The civil wars threw Henchman's apparently quiet life into turmoil. He lost his benefices and some of his property. On 4 July 1643 the House of Commons admitted H. Way to the living of Portland because Henchman had allegedly gone to the royal army. Henchman later complained that his house and library at Portland were destroyed. His estate in Dorset was sequestrated but let again to him at a rent of £40 a year in 1645. In 1646 his wife was granted a fifth of the income from his former preferments for the support of herself and their family, but the following year some of these grants were revoked in view of Henchman's comfortable circumstances. In 1648 he compounded with the authorities for £200. It is clear from all this that Henchman was, and was recognized as, a committed royalist but was also a man of substance in the locality. He seems to have spent the 1640s and 1650s living privately and undisturbed in the cathedral close at Salisbury. He was in touch with royalist exiles, and after the battle of Worcester he met the fleeing Charles Stuart briefly at Hele House, near Salisbury. He maintained friendships with other excluded Anglican clergy such as Gilbert Sheldon, Henry Hammond, and Bishop Brian Duppa of Salisbury. In 1653 his name was mentioned as one of a group of clergymen meeting to consider the future for the Anglican communion. The same year he acted, at Duppa's behest, in gentry marriage negotiations in Hampshire.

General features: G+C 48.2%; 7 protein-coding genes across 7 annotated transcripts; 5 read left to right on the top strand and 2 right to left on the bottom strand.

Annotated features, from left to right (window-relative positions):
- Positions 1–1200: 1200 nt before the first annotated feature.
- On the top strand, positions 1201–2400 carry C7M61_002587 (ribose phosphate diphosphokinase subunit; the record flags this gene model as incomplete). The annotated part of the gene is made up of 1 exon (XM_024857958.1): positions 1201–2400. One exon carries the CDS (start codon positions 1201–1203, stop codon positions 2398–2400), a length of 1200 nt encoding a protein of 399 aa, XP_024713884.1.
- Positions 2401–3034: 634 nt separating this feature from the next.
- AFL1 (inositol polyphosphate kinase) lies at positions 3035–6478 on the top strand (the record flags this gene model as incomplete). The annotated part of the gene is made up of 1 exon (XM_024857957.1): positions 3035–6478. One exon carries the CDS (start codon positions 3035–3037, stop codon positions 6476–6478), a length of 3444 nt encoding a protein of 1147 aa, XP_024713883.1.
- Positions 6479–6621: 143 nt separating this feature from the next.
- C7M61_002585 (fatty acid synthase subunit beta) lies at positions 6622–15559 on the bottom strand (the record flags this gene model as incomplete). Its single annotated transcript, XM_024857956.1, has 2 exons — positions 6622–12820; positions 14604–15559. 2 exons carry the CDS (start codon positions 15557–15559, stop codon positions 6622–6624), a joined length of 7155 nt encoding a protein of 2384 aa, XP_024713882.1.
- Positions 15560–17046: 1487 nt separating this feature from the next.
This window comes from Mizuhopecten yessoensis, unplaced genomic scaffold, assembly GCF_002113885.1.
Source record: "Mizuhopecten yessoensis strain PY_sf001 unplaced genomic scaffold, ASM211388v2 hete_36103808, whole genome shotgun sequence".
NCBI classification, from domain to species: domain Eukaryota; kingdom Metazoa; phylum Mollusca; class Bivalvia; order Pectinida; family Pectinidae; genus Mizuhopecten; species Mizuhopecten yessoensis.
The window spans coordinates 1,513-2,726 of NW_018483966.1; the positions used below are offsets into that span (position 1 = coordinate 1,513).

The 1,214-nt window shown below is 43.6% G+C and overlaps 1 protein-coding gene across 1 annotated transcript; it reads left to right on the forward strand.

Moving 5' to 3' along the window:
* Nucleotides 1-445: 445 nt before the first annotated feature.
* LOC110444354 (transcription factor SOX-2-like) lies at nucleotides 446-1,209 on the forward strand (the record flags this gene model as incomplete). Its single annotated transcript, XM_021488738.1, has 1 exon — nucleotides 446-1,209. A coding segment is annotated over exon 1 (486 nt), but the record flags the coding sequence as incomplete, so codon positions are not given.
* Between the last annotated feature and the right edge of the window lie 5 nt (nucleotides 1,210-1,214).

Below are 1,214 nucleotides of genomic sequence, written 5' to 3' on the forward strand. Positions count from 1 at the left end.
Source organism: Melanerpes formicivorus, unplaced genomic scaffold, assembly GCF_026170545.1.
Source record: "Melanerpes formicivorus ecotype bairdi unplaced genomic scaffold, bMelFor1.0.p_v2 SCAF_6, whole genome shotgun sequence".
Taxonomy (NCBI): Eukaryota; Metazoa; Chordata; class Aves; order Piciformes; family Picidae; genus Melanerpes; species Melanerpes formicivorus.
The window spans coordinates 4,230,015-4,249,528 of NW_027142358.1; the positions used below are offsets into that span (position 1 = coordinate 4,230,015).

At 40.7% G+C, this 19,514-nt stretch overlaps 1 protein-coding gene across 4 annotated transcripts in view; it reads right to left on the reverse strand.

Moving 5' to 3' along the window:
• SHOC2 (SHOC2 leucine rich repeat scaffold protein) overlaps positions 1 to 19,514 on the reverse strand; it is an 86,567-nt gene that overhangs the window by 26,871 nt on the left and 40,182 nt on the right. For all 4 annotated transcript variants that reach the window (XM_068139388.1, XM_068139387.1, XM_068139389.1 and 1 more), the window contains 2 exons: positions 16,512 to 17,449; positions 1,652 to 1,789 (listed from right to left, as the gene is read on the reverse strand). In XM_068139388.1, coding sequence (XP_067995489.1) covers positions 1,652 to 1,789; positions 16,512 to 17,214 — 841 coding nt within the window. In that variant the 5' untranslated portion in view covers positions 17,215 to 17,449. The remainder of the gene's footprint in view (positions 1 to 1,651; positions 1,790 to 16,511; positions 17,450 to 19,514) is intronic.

Although he was probably involved in royalist intrigue there is no substantial evidence of Henchman's activities, bar a little correspondence, until 1659. In that year he became active in schemes promoted by Edward Hyde to fill vacant bishoprics in the proscribed Church of England. He was to approach likely candidates and to tell others that Charles would not bestow preferment on those who asked for it. His close relationship with Richard Allestree, another Anglican agent, at this time can be seen in the recommendation dated 27 October 1659 from Salisbury that Henchman supplied for The Gentleman's Calling (1660). He also provided the Latin epigraph for the monument to Henry Hammond, the leading Anglican theologian who died early in 1660, in the church of Hampton by Westwood, Worcestershire. In 1659 Henchman spent some time in London where he met other lay and clerical Anglicans such as Henry Ferne, Peter Gunning, and John Evelyn. Evelyn records that he preached on Psalm 143 in the capital on 29 June and encouraged the followers of the Church of England to submit their wills to God and pray for deliverance from calamity.